MANILA, Philippines – The catchword exists in local television soaps and even some real-life love stories but as far as the legal team of Liberal Party (LP) vice presidential bet Leni Robredo is concerned, there can’t be a “forever” when you’re talking about the canvassing of votes for the second-highest post in the land.
Veteran election lawyer Romulo Macalintal, Robredo’s chief legal counsel for the canvassing of votes, told media on Wednesday, May 25, that the process can take as short as two days.
“Kahit na dalawang araw, matatapos yan, eh kung halimbawa walang issue….Pero depending on the candidates, talagang matatagalan ‘yan (It can be done in two days if there are no issues. But it depends on the candidates if the process lengthens). It also depends on the leadership of the House and Congress,” Macalintal said in a press briefing hours before the start of canvassing at the House of Representatives.
But there’s another factor that could stretch the process, Macalintal added.
“Kung marunong tumanggap ng pagkatalo ang ating mga kandidato, e madaling matapos ‘yan. Ang problema kasi, wala halos tumatanggap ng pagkatalo (If candidates know how to accept defeat, this will be over quickly. The problem is almost nobody knows how to accept defeat),” quipped the lawyer, a clear allusion to Robredo’s chief rival, Senator Ferdinand Marcos Jr.
While the results of the 2016 presidential race have long been accepted, it’s the vice presidential race that’s hotly-contested. Robredo has a narrow lead over Marcos in the partial, unofficial tally based on transmissions straight from voting machines all over the country.
Marcos has questioned this lead, accusing Robredo and the ruling LP of manipulating the transmission.
It’s Congress, convened as the National Board of Canvassers, that will do the official count and eventually, the proclamation for the post of president and vice president.
The Robredo camp had earlier announced it was “mathematically improbable” for Marcos to catch up with Robredo’s narrow lead of over 200,000 votes, citing figures from the Certificates of Canvass (COC).
Still, Robredo’s legal team, headed by Macalintal and senator-elect Leila de Lima, are prepared for an intense legal battle against Marcos’ own legal team, which had earlier vowed to “scrutinize” or contest “each and every” COC for vice president.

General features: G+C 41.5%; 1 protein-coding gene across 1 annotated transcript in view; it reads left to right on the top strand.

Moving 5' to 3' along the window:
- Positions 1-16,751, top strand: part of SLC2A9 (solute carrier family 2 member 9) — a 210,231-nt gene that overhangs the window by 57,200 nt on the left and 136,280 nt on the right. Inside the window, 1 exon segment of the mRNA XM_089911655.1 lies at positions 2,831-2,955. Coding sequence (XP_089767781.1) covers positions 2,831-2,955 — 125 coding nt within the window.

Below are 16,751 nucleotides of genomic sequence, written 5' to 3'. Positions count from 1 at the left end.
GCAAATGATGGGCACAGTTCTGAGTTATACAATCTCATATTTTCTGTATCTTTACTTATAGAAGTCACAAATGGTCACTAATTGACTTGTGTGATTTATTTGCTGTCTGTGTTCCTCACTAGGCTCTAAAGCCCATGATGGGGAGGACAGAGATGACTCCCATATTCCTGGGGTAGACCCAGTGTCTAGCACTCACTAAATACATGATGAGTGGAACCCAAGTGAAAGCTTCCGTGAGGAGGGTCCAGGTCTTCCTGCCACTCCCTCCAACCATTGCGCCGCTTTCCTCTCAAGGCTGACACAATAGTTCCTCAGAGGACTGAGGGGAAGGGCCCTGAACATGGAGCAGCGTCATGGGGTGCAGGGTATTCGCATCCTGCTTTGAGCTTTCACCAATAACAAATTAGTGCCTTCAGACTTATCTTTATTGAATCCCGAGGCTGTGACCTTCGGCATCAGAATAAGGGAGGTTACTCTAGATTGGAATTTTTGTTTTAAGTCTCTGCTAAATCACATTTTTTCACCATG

“We are prepared for the debate over these particular issues. At present, we are very very confident that Ms Robredo will be proclaimed as the duly-elected vice president of the country,” said Macalintal.
Air allegations elsewhere
Macalintal and De Lima are part of the 5-lawyer team representing Robredo at the canvassing. The others are Marlon Manuel, Beng Sardillo, and Carlo Vistan.
Marcos’ camp had earlier insisted the vice presidential race should be decided last.
The Robredo camp expects its rivals to “exhaust all means” during the canvassing of votes, especially given the allegations they’ve hurled against the LP bet since the partial, unofficial results began transmitting.
But as far as Macalintal and De Lima are concerned, the proper avenue for these complaints and allegations, would be the Presidential Electoral Tribunal (PET).
That means Robredo must first be proclaimed the winner of the vice presidential race before Marcos can lodge his appeal.
De Lima insisted there were “no grounds” for Congress to defer canvassing or the proclamation of winners.
“While their duty is indeed to ascertain the true and accurate results of the election, their duty is also…to guard against unreasonable delay. That is very clear under existing jurisprudence. Hindi puwedeng basta-basta na lang nilang sasabihing (They cannot just say) we are going to object to each and every COC or to most of the COCs being presented on any ground imagined; frivolous, baseless grounds. I’m sure the joint committee will not go for that,” said De Lima.
De Lima also opposed moves to proclaim the president separately from the vice president.
“Unless talagang malinaw na hindi puwede tanggapin ang resulta, hindi puwedeng hiwalayin (Unless it’s really clear that the results are unacceptable, you can’t separate the proclamations),” said De Lima, who has lawyered for several politicians, including incumbent senators.
Same trend in canvassing?
While confident of a win, Macalintal said he expects Marcos to lead in the early parts of the canvassing, similar to the unofficial count. Based on data from the transparency server, vote counting machines from nothern Luzon – Marcos’ bailiwick – were able to transmit their results first.
Visayas and Mindanao – where a bulk of Robredo’s votes came from – transmitted much later.
Marcos led the unofficial count in the hours after the closing of polls, leading by as much as 900,000 votes. But Robredo overtook the Ilocano senator in the wee hours of May 10.
“Kasi ang naunang maka-canvass ang naunang nareceive ng board of canvassers so expect the same trend. The first week, talagang mauuna si Marcos (They’re going to canvass what the board of canvassers received first so expect the same trend. During the first week, Marcos will be leading),” said Macalintal.
It’s a pattern, he insisted, that would only prove that there was nothing anomalous in the transmission of votes during the unofficial count. – Rappler.com